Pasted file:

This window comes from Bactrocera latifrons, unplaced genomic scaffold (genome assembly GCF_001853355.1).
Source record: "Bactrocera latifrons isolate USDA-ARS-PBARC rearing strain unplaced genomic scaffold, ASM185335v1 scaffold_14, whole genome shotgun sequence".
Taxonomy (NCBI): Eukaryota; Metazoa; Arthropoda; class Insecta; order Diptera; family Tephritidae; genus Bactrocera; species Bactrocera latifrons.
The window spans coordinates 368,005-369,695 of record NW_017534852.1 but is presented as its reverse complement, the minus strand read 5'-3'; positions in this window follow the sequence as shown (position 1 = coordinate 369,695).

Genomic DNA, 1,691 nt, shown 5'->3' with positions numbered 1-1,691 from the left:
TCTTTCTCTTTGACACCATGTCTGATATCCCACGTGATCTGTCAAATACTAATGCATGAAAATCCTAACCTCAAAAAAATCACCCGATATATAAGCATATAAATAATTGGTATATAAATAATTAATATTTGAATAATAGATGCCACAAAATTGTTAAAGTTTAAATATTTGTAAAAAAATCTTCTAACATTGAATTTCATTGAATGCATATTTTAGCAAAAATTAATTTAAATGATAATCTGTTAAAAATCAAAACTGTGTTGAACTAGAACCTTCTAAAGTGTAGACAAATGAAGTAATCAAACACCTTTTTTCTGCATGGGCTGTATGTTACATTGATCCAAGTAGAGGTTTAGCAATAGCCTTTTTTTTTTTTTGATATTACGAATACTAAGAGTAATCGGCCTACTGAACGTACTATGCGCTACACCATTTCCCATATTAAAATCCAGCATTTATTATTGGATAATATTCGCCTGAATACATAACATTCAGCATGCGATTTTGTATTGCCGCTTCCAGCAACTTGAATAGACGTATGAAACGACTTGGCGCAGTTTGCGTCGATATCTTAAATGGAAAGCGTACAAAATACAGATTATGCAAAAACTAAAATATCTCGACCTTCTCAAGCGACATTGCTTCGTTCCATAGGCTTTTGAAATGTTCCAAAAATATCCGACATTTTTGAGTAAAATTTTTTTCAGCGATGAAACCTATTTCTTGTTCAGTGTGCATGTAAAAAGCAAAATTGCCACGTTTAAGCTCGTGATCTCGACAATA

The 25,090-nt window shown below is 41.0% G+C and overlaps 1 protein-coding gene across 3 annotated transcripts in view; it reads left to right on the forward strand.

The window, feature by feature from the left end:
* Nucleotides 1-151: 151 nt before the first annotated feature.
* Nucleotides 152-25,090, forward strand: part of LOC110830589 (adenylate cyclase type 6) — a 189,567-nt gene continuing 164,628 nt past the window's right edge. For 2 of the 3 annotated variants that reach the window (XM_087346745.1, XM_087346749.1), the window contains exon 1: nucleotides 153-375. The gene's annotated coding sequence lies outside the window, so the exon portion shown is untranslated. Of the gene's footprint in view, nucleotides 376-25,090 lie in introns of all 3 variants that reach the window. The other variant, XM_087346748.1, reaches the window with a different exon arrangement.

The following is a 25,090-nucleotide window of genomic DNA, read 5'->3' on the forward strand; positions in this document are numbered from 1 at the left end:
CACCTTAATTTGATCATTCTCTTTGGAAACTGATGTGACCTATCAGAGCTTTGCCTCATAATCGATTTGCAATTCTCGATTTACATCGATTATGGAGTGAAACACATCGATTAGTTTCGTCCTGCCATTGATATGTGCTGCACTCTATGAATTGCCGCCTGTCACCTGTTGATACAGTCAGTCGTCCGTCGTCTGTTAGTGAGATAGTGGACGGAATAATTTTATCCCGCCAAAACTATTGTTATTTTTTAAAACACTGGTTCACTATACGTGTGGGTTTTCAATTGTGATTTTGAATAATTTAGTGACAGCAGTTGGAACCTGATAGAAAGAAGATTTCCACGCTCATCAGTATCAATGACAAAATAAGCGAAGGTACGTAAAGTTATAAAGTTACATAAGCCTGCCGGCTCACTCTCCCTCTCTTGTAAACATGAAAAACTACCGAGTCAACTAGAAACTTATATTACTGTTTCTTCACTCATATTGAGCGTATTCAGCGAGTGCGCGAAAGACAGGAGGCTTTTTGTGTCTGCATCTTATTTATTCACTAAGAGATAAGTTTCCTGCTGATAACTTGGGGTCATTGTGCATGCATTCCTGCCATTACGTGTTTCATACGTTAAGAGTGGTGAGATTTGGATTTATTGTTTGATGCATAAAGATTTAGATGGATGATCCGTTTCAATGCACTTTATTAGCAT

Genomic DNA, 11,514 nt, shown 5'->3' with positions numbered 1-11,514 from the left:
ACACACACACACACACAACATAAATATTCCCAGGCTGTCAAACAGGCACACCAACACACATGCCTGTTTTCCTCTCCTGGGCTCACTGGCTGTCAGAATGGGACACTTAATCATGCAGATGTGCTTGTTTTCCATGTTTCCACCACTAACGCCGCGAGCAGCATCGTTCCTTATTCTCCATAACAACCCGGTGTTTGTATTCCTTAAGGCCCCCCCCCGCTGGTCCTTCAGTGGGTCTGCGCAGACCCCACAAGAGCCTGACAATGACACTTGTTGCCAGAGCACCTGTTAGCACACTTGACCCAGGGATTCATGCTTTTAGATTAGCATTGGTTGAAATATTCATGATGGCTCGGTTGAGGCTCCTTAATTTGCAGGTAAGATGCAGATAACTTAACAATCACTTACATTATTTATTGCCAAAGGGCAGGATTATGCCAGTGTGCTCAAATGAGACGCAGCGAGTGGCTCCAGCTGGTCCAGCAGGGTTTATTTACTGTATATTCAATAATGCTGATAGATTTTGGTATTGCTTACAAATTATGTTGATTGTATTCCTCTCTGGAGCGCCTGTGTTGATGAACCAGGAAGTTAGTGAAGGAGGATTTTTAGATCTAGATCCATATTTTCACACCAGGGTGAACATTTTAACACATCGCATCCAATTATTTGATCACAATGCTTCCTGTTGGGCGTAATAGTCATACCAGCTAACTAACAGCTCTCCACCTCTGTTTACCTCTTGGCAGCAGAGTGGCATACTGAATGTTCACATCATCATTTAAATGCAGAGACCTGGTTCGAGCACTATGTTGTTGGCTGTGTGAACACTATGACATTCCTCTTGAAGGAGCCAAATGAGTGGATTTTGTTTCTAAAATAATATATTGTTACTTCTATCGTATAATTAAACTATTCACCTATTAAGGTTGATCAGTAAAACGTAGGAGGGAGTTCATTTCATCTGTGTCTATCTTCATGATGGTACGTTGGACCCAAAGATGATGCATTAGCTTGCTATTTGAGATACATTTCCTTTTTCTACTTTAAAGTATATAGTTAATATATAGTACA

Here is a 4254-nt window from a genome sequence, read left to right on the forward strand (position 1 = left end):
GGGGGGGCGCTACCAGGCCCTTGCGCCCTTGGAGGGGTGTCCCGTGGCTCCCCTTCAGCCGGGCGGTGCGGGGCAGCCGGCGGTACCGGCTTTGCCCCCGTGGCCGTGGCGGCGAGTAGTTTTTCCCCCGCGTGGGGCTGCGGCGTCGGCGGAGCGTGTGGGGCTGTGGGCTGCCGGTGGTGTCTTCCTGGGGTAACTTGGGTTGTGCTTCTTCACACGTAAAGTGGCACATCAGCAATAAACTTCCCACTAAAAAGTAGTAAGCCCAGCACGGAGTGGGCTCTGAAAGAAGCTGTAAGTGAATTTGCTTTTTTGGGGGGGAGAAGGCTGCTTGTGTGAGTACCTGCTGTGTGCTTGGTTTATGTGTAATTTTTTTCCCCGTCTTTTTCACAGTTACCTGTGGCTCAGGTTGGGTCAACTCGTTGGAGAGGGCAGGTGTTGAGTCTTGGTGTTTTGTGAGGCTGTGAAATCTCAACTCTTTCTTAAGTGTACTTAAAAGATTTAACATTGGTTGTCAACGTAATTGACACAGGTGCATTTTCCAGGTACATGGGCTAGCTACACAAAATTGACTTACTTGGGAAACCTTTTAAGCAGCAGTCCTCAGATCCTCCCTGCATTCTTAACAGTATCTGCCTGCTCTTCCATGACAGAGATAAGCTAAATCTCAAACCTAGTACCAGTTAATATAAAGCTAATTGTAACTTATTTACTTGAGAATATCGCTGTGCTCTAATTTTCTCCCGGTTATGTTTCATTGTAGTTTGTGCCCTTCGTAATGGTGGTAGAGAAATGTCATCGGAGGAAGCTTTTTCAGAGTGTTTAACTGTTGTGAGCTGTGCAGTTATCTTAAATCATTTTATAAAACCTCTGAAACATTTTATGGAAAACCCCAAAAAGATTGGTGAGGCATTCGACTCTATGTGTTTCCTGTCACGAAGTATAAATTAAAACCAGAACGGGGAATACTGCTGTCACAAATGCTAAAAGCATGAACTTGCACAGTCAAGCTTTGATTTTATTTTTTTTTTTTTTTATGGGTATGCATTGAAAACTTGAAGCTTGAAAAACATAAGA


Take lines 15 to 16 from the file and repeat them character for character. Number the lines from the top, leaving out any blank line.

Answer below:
Here is a 4254-nt window from a genome sequence, read left to right on the forward strand (position 1 = left end):
GGGGGGGCGCTACCAGGCCCTTGCGCCCTTGGAGGGGTGTCCCGTGGCTCCCCTTCAGCCGGGCGGTGCGGGGCAGCCGGCGGTACCGGCTTTGCCCCCGTGGCCGTGGCGGCGAGTAGTTTTTCCCCCGCGTGGGGCTGCGGCGTCGGCGGAGCGTGTGGGGCTGTGGGCTGCCGGTGGTGTCTTCCTGGGGTAACTTGGGTTGTGCTTCTTCACACGTAAAGTGGCACATCAGCAATAAACTTCCCACTAAAAAGTAGTAAGCCCAGCACGGAGTGGGCTCTGAAAGAAGCTGTAAGTGAATTTGCTTTTTTGGGGGGGAGAAGGCTGCTTGTGTGAGTACCTGCTGTGTGCTTGGTTTATGTGTAATTTTTTTCCCCGTCTTTTTCACAGTTACCTGTGGCTCAGGTTGGGTCAACTCGTTGGAGAGGGCAGGTGTTGAGTCTTGGTGTTTTGTGAGGCTGTGAAATCTCAACTCTTTCTTAAGTGTACTTAAAAGATTTAACATTGGTTGTCAACGTAATTGACACAGGTGCATTTTCCAGGTACATGGGCTAGCTACACAAAATTGACTTACTTGGGAAACCTTTTAAGCAGCAGTCCTCAGATCCTCCCTGCATTCTTAACAGTATCTGCCTGCTCTTCCATGACAGAGATAAGCTAAATCTCAAACCTAGTACCAGTTAATATAAAGCTAATTGTAACTTATTTACTTGAGAATATCGCTGTGCTCTAATTTTCTCCCGGTTATGTTTCATTGTAGTTTGTGCCCTTCGTAATGGTGGTAGAGAAATGTCATCGGAGGAAGCTTTTTCAGAGTGTTTAACTGTTGTGAGCTGTGCAGTTATCTTAAATCATTTTATAAAACCTCTGAAACATTTTATGGAAAACCCCAAAAAGATTGGTGAGGCATTCGACTCTATGTGTTTCCTGTCACGAAGTATAAATTAAAACCAGAACGGGGAATACTGCTGTCACAAATGCTAAAAGCATGAACTTGCACAGTCAAGCTTTGATTTTATTTTTTTTTTTTTTTATGGGTATGCATTGAAAACTTGAAGCTTGAAAAACATAAGA